Posts with the tag: The Tower

The Archivist’s Nook: Cataloging the Library’s History

Postcard depiction of the Mullen Library, 1920s.

“Library Too Heavy! Will Sink in 10,000 Years!” exclaimed a tongue-in-cheek Tower article from 1927, calling on all students to help relocate the library building to a more stable location. The Library the article was referring to was the John K. Mullen of Denver Memorial Library, then under construction. With its marble and limestone edifice and ability to hold one million volumes, the students were perhaps only half-joking when they stated that it may sink! For Catholic University students of the time were used to a far more humble library.

For nearly a century, Mullen Library has been a hub of campus life, so it may be hard to imagine a time when it was not a fixture on the campus. While the Library as an institution – and not just its current building – has existed since the day the University welcomed its first students, it has not always possessed such a beautiful home all to itself.

First located in the basement of Caldwell Hall (then called Divinity Hall), the Library started life humbly. But as the University expanded, so did the need of its students and faculty for books. It quickly outgrew its Caldwell offices and relocated to the ground floor of McMahon Hall in 1908. But even with this move, the Library was finding itself continuing to encounter issues with space.  By the early 1920s, the University Librarian Joseph Schneider was storing excess books in the basement of the gym. Fortunately, a new chapter in the Library’s history was about to begin.

The Caldwell Library, 1896 (L); McMahon Library, 1917 (R). Which location would you prefer to study in?

In 1921, the founder of the Colorado Milling and Elevator Company, John K. Mullen, provided a donation of $500,000 to construct a new home for the Library. A committee was organized in 1924 to select the designs for the building, with construction beginning in 1925. The building itself would open during the fall of 1928.

The construction of this new central library fit in with the fourth rector Thomas J. Shahan’s vision for Catholic University. Known as the “Builder Rector,” under Shahan’s tenure (1909-1928), the University experienced an explosion of construction, including Graduate Hall (now O’Connell), Maloney Hall, Salve Regina, the gymnasium (today’s Crough Hall), and the Basilica of the National Shrine of the Immaculate Conception.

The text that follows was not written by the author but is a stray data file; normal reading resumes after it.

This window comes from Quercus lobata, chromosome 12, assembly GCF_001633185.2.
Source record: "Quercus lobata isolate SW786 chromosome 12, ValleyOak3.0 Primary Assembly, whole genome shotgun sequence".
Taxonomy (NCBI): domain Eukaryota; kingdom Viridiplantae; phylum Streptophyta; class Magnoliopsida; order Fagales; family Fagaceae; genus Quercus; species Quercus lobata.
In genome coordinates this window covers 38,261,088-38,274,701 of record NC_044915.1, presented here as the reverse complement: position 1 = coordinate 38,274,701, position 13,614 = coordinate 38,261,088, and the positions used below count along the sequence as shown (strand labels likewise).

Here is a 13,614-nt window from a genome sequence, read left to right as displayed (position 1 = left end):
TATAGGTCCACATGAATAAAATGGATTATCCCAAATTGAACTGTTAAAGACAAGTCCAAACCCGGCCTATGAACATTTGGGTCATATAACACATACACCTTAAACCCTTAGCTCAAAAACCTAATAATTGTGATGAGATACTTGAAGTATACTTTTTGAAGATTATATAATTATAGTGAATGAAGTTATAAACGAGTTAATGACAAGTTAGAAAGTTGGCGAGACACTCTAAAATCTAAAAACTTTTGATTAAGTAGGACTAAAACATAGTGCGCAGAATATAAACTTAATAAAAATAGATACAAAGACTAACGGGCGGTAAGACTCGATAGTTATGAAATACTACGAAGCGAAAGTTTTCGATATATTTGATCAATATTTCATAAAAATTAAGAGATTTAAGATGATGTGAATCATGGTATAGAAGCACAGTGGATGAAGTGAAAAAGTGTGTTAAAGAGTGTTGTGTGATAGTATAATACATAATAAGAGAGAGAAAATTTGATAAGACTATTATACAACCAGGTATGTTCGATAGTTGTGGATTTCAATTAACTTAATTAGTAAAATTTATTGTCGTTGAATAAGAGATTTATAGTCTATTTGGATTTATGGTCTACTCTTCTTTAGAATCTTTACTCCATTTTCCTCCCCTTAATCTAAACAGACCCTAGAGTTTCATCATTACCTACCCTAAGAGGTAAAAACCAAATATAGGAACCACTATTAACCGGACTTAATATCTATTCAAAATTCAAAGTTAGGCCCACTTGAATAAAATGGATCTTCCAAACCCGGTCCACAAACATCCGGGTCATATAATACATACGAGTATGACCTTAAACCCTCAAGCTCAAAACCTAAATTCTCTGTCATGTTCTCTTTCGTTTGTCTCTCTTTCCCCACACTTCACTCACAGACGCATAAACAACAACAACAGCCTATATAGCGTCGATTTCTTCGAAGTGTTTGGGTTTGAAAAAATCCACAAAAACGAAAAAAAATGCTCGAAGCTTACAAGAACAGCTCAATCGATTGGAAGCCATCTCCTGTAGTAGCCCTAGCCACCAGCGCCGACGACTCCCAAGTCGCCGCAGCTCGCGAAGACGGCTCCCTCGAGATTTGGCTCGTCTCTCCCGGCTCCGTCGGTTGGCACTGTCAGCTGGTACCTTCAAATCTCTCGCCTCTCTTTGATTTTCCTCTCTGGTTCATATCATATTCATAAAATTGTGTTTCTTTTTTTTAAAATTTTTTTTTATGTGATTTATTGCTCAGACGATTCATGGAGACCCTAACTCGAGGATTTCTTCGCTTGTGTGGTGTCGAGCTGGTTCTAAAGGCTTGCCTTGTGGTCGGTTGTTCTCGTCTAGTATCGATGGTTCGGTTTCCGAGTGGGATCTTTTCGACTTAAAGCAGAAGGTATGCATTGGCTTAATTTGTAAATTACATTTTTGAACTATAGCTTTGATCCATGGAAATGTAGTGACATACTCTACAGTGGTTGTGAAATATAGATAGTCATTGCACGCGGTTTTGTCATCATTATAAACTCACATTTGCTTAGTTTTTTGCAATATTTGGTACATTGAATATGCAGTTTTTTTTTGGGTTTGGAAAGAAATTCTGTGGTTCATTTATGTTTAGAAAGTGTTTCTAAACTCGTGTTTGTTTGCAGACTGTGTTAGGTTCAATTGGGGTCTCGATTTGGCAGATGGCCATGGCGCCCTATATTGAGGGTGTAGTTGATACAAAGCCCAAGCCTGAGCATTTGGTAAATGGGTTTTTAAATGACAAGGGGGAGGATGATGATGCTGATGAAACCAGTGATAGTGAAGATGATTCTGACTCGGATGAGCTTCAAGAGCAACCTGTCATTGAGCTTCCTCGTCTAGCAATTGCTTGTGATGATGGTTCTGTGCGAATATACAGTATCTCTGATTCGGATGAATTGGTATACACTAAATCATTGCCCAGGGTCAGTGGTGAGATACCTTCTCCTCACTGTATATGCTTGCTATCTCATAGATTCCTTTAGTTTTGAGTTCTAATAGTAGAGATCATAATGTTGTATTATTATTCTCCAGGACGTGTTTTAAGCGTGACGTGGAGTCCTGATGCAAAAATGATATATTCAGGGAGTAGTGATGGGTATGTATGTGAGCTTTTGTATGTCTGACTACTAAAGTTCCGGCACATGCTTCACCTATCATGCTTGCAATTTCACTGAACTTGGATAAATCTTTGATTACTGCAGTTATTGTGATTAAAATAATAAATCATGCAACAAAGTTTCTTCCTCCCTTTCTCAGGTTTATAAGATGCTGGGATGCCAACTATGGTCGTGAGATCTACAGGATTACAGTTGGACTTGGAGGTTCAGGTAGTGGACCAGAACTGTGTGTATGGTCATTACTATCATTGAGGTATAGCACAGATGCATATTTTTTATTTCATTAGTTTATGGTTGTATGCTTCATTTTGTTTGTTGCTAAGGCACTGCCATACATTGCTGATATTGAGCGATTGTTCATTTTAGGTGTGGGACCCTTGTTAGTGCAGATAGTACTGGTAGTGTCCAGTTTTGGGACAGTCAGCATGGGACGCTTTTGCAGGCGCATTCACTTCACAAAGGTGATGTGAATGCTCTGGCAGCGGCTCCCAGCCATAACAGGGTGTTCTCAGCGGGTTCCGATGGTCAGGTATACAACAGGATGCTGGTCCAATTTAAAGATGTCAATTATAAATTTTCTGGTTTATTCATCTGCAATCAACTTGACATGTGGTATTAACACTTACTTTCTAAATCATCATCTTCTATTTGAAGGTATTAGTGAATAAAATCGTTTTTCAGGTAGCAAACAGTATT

Murphy & Olmsted architectural rendering of Mullen Library, 1924.

Murphy & Olmsted Architects was selected to design the new library Frederick Vernon Murphy – the “Murphy” in the firm’s title – was the first professor of Catholic University’s Department of Architecture. Starting at Catholic in 1911, Murphy would become the unofficial “University Architect” in helping make Shahan’s vision a reality. He had lent his expertise to the design of all the buildings mentioned above, save the Shrine!

The new Library building would be constructed of Kentucky limestone and Massachusetts granite, with concrete work performed the prolific John J. Earley. The Library’s cornerstone was laid on April 22, 1925. The ceremony included introductory remarks by Shahan, Patrick Cardinal Hayes, and Rev. Dr. Peter Guilday. Emphasizing Shahan’s monumental vision for the campus – and the new library’s role in it – Guilday drew attention to the symbolic alignment of the library with the National Shrine, then also under construction:

“The sun going down to rest in the evening casts across the greensward of our campus a last ray of splendor that falls athwart two buildings…At one end of this golden axis is the National Shrine of the Immaculate Conception now being raised to the glory of the Blessed Mother of God by her loving children of the United States, and at the other, this enduring monument.”

Photo reads, “Crypt of National Shrine of the Immaculate Conception, Catholic University of America, D.C., Oct. 27, 1925.” The construction of Mullen Library can be seen in the distance on the right.

While originally planned with wings for the stacks, funding issues necessitated the building be opened in 1928 with only the front and central portions and the basement levels complete. The additional wings were not completed until 1958, three decades after the library first opened its doors. Interestingly, this project was part of a second wave of construction blossoming on campus, including McGivney, Pangborn, McCort-Ward, and additions to Caldwell and Curley Halls.

It is best we bookend this post with the original 1927 Tower article. While Mullen Library would not open for another year, the students were already playfully reflecting on its promise of alleviating the space and storage issues of the long-standing library facilities. While an elaborate parody piece, it showed that the students wished to see this palace to knowledge survive for 10,000 years, even if it meant they had to carry it across campus to more secure spot!